Another significant achievement of Dahaad is its interpretation of how caste identity intermingles with gender and crime in a system that is rigged against the marginalised. At the beginning of the show, we see Murli Chandal (Yogi Sinha) walk into the Mandawa police station to enquire about his missing sister Krishna Chandal. Murli is dismissed by officers and mistreated because he hails from a Schedule Caste. Parallely, a Muslim man is brought to the same police station by members of a Hindu right-wing organisation for courting a dominant caste Hindu woman named  Rajni Thakur. Murli, who witnesses this, pleads with the men to persuade the police to look for his sister, but they ignore him. He then lies that his sister eloped with a Muslim man, and his complaint is taken seriously.

Even Anjali Bhatti is a woman police officer from a lowered caste. Despite being relatively better  than her colleagues, she is unable to escape casteism and sexism. The outspoken police officer makes no attempt to hide her caste location but her late father had earlier changed their surnames on paper so that Anjali could lead a life of lesser discrimination. This venture is anything but successful. For instance, when Devi Lal (Gulshan Devaiah), the Station House Officer (SHO) and she go to Rajni Thakur’s house to meet her, her father invites only the SHO and sternly tells him not to allow her inside. Devi Lal tries to explain that caste discrimination is illegal, only to be ignored.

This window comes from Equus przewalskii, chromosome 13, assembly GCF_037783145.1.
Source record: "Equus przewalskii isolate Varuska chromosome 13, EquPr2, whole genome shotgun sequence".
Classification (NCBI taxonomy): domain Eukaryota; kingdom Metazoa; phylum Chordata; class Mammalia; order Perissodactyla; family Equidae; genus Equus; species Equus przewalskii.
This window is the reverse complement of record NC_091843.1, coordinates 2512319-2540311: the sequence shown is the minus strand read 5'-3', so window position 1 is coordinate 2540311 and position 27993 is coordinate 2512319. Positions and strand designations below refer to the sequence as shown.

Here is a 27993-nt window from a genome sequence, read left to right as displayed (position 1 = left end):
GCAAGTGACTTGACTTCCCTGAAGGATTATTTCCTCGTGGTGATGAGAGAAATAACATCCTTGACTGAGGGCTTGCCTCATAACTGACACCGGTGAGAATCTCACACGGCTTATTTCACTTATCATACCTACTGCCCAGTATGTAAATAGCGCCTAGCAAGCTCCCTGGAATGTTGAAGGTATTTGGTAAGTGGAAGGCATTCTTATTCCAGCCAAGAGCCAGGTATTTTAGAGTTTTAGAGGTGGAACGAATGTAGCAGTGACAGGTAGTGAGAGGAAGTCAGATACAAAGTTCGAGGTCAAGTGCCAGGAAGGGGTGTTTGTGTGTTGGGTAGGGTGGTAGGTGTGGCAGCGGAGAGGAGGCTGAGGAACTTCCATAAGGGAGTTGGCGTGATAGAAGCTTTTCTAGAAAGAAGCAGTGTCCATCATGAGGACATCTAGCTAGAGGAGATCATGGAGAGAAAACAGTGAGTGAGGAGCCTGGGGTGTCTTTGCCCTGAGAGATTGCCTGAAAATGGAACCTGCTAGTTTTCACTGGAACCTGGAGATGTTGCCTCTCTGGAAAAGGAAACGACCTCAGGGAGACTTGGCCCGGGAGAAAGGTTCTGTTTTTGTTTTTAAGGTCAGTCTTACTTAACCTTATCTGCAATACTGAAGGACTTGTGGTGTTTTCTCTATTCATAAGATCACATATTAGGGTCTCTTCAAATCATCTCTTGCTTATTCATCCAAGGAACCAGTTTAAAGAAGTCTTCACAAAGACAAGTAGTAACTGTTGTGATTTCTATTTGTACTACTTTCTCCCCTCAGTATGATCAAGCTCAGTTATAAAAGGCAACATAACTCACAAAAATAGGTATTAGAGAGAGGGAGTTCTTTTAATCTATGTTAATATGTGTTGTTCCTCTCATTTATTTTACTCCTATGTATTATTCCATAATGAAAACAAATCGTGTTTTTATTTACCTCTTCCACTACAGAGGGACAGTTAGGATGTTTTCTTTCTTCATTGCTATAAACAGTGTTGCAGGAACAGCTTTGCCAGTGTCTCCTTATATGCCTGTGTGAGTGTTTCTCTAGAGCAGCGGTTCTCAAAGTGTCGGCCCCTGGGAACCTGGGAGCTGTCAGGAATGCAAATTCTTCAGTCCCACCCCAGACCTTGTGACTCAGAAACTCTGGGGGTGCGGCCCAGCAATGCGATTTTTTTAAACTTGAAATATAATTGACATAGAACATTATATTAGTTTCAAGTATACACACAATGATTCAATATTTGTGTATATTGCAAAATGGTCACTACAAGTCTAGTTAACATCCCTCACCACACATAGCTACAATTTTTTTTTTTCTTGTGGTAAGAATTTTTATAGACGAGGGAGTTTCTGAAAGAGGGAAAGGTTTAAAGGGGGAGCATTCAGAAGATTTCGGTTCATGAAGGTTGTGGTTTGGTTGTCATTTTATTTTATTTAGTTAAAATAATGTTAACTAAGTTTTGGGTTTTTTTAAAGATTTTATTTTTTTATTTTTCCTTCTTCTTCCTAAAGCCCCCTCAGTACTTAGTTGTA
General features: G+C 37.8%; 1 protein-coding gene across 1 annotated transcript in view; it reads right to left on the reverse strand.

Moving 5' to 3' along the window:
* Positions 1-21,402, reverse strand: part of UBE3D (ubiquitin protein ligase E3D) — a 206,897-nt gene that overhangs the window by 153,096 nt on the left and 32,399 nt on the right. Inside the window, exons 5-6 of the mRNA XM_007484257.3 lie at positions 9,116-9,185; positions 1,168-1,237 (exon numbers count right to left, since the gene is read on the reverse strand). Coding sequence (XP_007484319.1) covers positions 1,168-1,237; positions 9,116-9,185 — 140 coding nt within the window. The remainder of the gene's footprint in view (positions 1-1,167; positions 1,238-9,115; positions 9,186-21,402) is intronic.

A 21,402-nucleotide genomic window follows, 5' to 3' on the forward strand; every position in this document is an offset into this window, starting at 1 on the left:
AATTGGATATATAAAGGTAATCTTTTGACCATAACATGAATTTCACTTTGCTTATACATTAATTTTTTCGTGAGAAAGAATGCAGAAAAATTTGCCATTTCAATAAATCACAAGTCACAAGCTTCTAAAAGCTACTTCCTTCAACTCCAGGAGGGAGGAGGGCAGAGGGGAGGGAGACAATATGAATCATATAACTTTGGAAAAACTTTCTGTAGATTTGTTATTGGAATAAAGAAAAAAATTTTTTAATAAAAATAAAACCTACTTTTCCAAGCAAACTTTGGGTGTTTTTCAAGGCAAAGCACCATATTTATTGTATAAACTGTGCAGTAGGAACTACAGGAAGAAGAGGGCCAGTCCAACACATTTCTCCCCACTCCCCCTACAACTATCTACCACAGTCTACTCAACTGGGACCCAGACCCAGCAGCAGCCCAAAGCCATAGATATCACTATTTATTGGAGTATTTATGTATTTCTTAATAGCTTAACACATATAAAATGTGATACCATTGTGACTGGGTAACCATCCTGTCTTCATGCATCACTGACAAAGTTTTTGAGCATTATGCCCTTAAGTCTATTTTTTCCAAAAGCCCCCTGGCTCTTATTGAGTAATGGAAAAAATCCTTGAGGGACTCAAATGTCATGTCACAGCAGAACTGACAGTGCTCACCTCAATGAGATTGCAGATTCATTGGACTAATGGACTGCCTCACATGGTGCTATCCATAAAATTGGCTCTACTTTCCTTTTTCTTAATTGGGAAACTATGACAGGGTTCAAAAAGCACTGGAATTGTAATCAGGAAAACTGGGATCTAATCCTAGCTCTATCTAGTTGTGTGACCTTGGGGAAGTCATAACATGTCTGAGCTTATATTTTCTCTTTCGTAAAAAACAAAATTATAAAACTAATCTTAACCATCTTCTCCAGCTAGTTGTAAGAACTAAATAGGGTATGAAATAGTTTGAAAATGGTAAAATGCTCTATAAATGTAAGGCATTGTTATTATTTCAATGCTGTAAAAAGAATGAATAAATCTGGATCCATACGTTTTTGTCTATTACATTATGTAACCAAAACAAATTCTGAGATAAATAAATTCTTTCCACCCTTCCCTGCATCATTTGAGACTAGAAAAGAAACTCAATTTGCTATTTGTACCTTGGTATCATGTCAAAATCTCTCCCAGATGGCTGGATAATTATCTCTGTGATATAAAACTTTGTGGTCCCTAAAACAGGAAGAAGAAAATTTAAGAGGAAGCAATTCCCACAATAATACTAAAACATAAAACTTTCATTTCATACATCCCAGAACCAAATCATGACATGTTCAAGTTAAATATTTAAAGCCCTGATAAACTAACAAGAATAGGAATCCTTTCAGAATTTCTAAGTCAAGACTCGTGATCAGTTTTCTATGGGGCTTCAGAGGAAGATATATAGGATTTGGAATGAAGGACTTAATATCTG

In another instance, when the police officers search the ancestral house of Anand Swarnakar’s (Vijay Varma) father, he says that Anjali cannot enter. Anjali says that she has a warrant to search the property, and adds that the law can punish him for caste discrimination and obstructing an ongoing police investigation.

Anjali’s character is constantly jeopardised by her double marginalisation – that of caste and gender. But Dahaad also does not homogenise women’s experiences owing to their gender or caste. It highlights how some of them are more vulnerable than others to violent crimes with nuance.